What is a “Participating Institution”? An institution that actively participates in the project by contributing biographies is considered a Participating Institution. We consider an institution to be active if one of the faculty members or students has contributed at least one story in the last three (3) years.
Participating Institutions play a central role in collecting stories. Educational institutions, both those directly connected to the church and those with an academic interest in Christianity in Africa, play a key role in the ongoing success of the DACB project. It is the hope of the DACB that with the support of their affiliated organizations, faculty, students, church leaders, and missionaries will come together to write the stories of the men and women who pioneered the birth and growth of the African church at local, regional, national, and/or continental levels.
- Unique access. African institutions have unique access to local information, oral history, and written sources unavailable to researchers elsewhere. This puts them at the forefront of the DACB endeavor.
- Institutional support. Those who write for the DACB–whether faculty or senior students-need the support of their administration as a whole. For example, church history courses can be re-designed to include the writing of a DACB biography as a course requirement.
Responsibilities of Participating Institutions
1. Selecting a liaison coordinator (LC). In each participating institution, a faculty member volunteers to be responsible for organizing the project in his/her institution and for maintaining contact with the New Haven office.
2. Responsibility for accuracy. Each participating institution is expected to verify that stories are as accurate and complete as possible before sending them to the New Haven office.
- Each story accepted for inclusion in the DACB will be identified with the supervisor and the liaison coordinator, the participating institution, and its author in a short paragraph following the story itself.
- Stories submitted must conform to the standards laid out in the Instructional Manual for Researchers and Writers.
3. Forwarding biographies to the DACB office in New Haven. Each DACB liaison coordinator will see that the completed stories are sent to the New Haven office via e-mail (preferred method) or postal mail.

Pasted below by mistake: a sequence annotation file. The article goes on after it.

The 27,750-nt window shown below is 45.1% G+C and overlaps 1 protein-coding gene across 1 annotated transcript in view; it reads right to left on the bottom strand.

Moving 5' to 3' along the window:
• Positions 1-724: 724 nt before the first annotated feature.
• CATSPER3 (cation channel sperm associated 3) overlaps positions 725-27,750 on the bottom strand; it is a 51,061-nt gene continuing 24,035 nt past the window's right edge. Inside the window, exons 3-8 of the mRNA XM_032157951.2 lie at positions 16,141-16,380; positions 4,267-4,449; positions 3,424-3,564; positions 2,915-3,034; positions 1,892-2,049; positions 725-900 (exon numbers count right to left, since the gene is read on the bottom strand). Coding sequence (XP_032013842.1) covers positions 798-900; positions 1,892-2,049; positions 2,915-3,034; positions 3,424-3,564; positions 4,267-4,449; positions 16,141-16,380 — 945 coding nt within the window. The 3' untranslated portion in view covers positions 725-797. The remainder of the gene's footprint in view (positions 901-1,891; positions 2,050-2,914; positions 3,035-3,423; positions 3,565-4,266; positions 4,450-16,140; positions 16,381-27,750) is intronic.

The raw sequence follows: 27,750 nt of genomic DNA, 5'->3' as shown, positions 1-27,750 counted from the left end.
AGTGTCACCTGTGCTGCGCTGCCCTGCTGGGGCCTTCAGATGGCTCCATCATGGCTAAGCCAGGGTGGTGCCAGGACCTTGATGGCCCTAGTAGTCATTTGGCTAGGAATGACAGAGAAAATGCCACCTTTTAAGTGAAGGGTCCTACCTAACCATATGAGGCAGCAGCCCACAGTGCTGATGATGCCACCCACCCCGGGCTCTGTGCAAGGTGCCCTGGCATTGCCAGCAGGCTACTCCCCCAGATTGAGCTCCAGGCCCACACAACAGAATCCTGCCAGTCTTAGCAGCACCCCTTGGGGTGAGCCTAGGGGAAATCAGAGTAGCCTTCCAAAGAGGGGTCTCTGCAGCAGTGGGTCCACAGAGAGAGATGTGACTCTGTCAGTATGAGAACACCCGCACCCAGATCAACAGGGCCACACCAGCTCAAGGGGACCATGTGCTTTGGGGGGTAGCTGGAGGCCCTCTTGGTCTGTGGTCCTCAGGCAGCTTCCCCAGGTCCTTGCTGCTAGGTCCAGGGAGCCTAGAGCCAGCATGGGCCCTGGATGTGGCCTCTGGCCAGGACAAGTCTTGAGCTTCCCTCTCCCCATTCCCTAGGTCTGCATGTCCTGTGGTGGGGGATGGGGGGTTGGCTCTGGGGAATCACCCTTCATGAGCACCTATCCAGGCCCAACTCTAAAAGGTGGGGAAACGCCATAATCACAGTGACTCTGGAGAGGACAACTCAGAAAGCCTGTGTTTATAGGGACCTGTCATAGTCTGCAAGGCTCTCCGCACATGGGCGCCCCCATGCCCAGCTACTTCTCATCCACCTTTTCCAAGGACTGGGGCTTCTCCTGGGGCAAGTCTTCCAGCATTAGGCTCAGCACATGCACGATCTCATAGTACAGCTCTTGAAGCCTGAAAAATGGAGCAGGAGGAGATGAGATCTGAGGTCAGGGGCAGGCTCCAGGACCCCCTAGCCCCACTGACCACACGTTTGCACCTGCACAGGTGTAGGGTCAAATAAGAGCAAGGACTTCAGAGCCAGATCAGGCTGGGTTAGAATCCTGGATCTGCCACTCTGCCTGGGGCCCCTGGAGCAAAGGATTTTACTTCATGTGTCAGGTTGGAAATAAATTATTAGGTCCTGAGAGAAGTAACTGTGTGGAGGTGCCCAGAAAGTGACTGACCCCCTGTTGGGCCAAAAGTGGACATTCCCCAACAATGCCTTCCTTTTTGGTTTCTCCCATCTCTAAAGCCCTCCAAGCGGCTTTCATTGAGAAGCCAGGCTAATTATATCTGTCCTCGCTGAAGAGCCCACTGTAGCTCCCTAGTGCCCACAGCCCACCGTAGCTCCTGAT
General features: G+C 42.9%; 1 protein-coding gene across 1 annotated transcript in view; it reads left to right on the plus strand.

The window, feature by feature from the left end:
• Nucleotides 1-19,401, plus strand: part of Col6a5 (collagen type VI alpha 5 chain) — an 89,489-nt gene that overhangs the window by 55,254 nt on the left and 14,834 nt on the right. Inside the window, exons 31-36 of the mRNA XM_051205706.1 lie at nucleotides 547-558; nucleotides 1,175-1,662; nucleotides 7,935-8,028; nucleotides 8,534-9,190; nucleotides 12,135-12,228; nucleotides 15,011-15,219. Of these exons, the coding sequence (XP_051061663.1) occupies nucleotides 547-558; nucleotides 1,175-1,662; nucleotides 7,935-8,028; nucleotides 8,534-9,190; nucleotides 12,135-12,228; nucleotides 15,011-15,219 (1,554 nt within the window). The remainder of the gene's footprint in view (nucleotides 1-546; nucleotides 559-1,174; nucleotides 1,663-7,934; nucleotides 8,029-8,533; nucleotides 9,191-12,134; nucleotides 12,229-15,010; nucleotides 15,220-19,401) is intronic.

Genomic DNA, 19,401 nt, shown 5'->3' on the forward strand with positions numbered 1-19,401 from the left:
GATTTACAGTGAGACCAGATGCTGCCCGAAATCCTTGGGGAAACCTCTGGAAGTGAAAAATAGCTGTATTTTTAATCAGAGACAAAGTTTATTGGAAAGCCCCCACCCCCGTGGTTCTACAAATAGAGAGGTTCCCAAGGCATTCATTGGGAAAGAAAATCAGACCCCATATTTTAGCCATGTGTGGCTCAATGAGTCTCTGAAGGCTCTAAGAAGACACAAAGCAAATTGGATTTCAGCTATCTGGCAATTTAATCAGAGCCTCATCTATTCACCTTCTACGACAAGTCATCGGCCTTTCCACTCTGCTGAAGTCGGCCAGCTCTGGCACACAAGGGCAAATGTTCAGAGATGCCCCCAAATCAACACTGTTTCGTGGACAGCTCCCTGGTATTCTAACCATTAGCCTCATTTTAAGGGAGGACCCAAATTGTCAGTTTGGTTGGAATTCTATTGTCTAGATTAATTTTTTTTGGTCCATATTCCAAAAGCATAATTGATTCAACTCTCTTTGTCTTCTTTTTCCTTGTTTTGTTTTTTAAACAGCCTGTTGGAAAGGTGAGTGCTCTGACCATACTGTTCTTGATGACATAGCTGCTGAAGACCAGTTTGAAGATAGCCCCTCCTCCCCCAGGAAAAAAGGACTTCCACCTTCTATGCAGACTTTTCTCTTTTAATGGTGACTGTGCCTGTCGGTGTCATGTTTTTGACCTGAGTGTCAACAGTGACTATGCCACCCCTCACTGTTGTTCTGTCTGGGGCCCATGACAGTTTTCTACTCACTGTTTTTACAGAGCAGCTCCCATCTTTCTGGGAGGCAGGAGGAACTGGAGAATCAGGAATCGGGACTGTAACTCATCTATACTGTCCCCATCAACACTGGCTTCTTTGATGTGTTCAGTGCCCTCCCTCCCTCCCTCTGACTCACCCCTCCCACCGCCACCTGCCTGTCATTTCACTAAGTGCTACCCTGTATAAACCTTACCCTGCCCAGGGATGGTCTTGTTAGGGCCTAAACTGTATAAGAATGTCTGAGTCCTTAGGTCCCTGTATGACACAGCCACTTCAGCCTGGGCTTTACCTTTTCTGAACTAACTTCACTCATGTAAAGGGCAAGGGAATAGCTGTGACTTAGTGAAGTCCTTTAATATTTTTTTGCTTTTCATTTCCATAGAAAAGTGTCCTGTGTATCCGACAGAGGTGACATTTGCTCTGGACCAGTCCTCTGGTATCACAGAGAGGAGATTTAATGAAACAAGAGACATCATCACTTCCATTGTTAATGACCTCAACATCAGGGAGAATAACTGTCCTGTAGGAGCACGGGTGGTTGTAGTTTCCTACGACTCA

4. Active institutions will be identified along with their submitted biographies in the register of participating institutions on the DACB Web site. In addition, once a year, an updated copy of the entire DACB on CD-ROM will be mailed to all active institutions via the liaison coordinator.
Expectations and Provisions For Liaison Coordinators
Liaison coordinators are expected to:
- Supplement our existing list of potential subjects by providing us with new names, including a few brief facts (as many as are available) such as dates, church affiliation, sources, and region of ministry. Send these names by e-mail or postal mail to the New Haven office.
- Maintain active communication with the New Haven office (once a year at a minimum).
- Encourage colleagues and students to research and record the stories of Christians (lay and clerical, indigenous and foreign) who have made a significant contribution to the birth, growth, and vitality of a church or churches in your nation.
- Collect all completed stories. Verify that they adhere to the correct DACB format and that the content is accurate.
- Send the collected biographies to the New Haven office.
- Provide DACB information on request to those interested in participating in the project.
- If desired, in cooperation with other local participating institutions, form an association of respective national branches of the DACB for mutual support and sharing of resources. Thus, for example, liaison officers in Kenya would comprise the Kenya Association of African Christian Biography (KAACB), while their counterparts in Ethiopia would comprise the Ethiopian Association of African Christian Biography (EAACB); etc.